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TODAY: journalist David Hayes

A freelance journalist based in Toronto, Hayes’s work has garnered him seven National Magazine Awards. He’s written for various publications, including The WalrusThe New York Times Magazine
and Toronto Life. He also teaches Advanced Feature Writing at Ryerson University’s Chang School of Continuing Education.

Gay Talese: “Frank Sinatra Has a Cold” (Esquire, April 1966)
“Gay Talese’s ‘Frank Sinatra Has a Cold’ is so obvious, probably several others would suggest it, but I guess that’s OK, a bit like all those ‘Greatest Albums Ever’ lists that almost all have Sgt. Pepper as
number one, then Rubber Soul, The Beach Boys’ Pet Sounds, Dylan’s Blonde on Blonde or Highway 61, and the Stones’ Exile on Main Street as the next four, in slightly different orders depending on the list. It’s justifiably called the greatest magazine profile ever written—solidly researched and reported, against all odds, since Sinatra wouldn’t cooperate with him, and beautifully written. Although there are many that are arguably as good, including a couple by Talese himself, like his profile of former boxer Joe Louis.”

Michael Paterniti: “The Long Fall of One-Eleven Heavy” (Esquire, July 2000)
“In non-fiction narrative writing, one common model is the reconstruction. Writers, through masterful researching and reporting, craft a feature about events that happened years, decades or even centuries earlier, including in it scenes that read as though the writers were there, watching events unfold. Paterniti’s ‘The Long Fall of One-Eleven Heavy’ is probably the most powerfully atmospheric of any feature reconstruction I’ve read. A feat of impressive reporting, it uses the techniques of fiction—voice, symbolism, a sophisticated structure, interior monologues, the use of characters rather than journalistic sources. Show the text to someone in a form other than the way it appeared in Esquire and I would think most would assume they were reading short fiction.”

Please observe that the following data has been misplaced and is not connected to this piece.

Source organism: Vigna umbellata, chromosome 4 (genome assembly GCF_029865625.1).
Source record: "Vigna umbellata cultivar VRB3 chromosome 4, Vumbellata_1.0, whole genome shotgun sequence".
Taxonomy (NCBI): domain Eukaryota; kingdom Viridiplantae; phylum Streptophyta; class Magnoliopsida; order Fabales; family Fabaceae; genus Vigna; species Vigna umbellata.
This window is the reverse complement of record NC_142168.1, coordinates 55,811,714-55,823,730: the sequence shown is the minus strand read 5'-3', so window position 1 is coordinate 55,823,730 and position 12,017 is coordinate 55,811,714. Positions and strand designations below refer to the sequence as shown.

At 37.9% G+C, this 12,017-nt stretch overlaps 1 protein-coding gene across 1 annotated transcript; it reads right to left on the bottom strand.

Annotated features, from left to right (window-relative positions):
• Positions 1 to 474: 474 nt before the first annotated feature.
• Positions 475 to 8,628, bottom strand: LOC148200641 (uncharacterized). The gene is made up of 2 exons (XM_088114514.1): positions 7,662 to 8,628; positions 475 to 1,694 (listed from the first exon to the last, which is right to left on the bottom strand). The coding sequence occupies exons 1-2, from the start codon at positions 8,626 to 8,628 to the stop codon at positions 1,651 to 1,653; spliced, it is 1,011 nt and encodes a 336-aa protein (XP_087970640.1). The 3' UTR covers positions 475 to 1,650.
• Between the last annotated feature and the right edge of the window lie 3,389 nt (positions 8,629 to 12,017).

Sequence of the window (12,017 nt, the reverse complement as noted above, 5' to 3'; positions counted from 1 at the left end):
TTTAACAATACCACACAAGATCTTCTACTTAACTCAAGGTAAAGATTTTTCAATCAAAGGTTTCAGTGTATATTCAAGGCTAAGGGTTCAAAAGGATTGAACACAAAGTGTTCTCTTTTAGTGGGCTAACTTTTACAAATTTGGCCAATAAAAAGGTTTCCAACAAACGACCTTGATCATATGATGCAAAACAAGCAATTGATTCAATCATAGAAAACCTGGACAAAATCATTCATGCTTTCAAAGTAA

“Being a Black Man” (The Washington Post, 2006)
“Sometimes ambitious multimedia projects fail because the text elements, or the broadcast clips, or the still images seem to be most effective. Individual parts work better than the whole. This massive 2006 project by The Washington Post was the first multimedia story I’d seen that I thought accomplished everything it was meant to. It’s an in-depth look at what it means to be a black man in contemporary America. There are tough issues addressed and incredibly tender moments, and it doesn’t focus only on crime, rappers and sports figures. In fact, although the theme is obviously racial identities, the series often goes beyond that to explore simple humanity.”

Gary Smith: “The Deadly Dive” (Sports Illustrated, 2003)
“I’d say Gary Smith’s ‘The Deadly Dive,’ although you could pick pretty much any of Smith’s pieces. I’ve never read any writer who more consistently gets deep beneath the surface of his subjects than Gary Smith. Because his work mainly appears in Sports Illustrated, he’s known by many as a ‘sportswriter,’ but that’s like saying Graham Greene was a ‘spy novelist’—it misses entirely the complexity and sophistication of the writer. This one is distinctive because of the subject matter. It’s about Cuban Pipin Ferreras, the world’s greatest free-diver, and his girlfriend, Audrey Mestre, who shares his passion for the sport and died in 2002
while attempting to break the record for the deepest dive by a woman. Smith describes free-diving as ‘a man atop a 56-storey building who’s heading all the way down to the cellar, then back to the
roof, only the building is water, all water, and he has no scuba tank.’ It’s pretty clear only the most insanely obsessed would pursue an activity like this, and Smith is the perfect writer to explore the contradictions and paradoxes of this couple. His style—an omniscient narrator who floats in and out of his characters’ heads and often speaks directly to readers—is unique and takes the ‘literary’ in literary journalism as deep as the divers.”